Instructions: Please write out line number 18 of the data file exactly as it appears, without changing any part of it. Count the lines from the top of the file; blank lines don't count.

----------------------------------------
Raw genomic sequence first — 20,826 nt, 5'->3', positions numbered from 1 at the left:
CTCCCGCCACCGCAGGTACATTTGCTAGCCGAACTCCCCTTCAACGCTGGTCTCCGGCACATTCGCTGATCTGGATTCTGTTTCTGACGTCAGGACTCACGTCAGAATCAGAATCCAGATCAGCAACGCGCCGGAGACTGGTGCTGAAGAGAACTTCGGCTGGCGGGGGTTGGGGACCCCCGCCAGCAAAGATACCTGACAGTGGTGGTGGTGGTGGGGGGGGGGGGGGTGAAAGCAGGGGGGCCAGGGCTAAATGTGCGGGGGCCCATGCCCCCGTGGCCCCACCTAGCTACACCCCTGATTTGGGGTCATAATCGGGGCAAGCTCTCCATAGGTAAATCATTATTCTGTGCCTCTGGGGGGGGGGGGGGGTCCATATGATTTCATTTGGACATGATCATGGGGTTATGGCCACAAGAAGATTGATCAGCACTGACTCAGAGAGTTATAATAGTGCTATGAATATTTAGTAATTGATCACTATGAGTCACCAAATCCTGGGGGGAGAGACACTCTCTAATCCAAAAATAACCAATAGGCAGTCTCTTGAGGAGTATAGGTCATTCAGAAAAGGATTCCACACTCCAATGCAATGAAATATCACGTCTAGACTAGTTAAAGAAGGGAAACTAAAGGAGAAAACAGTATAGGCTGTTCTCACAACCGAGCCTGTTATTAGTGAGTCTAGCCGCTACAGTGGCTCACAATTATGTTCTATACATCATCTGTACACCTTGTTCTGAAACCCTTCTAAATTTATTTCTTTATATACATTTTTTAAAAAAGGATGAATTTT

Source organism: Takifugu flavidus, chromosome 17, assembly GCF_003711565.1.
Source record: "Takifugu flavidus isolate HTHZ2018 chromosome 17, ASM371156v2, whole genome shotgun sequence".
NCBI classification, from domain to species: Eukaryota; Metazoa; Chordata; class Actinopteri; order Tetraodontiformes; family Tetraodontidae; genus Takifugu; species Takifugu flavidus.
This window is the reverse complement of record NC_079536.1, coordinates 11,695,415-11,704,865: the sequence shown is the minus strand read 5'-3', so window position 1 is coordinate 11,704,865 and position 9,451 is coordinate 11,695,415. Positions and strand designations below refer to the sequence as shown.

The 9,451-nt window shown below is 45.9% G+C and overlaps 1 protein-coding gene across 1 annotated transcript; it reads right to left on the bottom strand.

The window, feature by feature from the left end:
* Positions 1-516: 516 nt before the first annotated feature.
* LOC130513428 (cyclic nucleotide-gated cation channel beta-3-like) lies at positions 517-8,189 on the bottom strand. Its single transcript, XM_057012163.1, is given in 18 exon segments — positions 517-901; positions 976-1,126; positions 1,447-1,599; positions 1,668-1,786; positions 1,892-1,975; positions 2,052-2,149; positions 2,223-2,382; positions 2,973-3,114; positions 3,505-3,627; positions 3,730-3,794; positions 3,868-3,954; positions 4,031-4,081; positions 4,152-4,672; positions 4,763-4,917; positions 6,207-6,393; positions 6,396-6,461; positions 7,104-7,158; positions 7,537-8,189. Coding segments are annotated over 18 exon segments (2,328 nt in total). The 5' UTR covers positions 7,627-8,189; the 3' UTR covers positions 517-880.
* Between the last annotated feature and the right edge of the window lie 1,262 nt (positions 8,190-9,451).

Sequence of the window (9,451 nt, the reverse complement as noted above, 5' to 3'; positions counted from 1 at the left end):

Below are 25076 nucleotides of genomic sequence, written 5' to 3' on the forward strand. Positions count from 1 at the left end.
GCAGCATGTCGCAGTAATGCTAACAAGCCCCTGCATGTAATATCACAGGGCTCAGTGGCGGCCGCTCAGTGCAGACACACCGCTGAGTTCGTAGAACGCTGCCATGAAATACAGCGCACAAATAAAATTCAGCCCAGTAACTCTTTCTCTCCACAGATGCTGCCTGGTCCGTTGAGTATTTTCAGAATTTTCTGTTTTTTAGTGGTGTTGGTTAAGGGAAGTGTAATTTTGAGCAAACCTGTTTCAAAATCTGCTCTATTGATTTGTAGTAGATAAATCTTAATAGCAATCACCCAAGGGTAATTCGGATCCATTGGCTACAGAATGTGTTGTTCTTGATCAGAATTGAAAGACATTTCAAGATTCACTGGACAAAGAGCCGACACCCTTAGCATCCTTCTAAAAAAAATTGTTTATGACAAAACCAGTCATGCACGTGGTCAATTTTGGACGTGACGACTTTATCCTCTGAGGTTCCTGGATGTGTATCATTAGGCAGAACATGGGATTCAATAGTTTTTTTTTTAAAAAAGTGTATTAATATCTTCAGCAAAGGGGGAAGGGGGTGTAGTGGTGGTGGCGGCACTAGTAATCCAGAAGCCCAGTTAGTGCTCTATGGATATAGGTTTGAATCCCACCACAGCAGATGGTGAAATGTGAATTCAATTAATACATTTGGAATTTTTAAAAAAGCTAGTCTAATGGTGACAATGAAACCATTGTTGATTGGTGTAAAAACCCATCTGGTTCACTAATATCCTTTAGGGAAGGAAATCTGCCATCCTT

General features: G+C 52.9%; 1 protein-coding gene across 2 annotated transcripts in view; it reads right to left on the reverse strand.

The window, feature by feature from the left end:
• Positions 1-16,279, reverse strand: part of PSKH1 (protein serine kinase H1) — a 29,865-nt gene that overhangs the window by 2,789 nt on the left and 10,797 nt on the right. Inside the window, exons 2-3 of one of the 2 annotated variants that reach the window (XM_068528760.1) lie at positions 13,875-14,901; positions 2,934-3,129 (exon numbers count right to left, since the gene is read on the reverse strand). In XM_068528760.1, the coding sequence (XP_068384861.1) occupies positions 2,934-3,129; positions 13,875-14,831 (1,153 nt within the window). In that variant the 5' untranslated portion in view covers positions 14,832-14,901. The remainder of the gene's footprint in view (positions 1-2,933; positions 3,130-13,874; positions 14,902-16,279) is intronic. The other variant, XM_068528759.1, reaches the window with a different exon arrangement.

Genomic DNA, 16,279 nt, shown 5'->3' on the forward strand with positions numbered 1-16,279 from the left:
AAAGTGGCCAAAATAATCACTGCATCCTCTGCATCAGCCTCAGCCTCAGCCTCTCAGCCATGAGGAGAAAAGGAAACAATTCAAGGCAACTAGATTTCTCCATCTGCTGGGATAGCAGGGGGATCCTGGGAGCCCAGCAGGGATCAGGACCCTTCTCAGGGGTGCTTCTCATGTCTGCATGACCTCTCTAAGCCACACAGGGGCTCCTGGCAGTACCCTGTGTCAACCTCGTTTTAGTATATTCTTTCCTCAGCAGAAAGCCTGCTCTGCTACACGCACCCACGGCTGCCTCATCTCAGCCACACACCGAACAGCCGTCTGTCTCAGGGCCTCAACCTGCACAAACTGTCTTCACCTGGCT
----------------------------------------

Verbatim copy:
Genomic DNA, 16,279 nt, shown 5'->3' on the forward strand with positions numbered 1-16,279 from the left: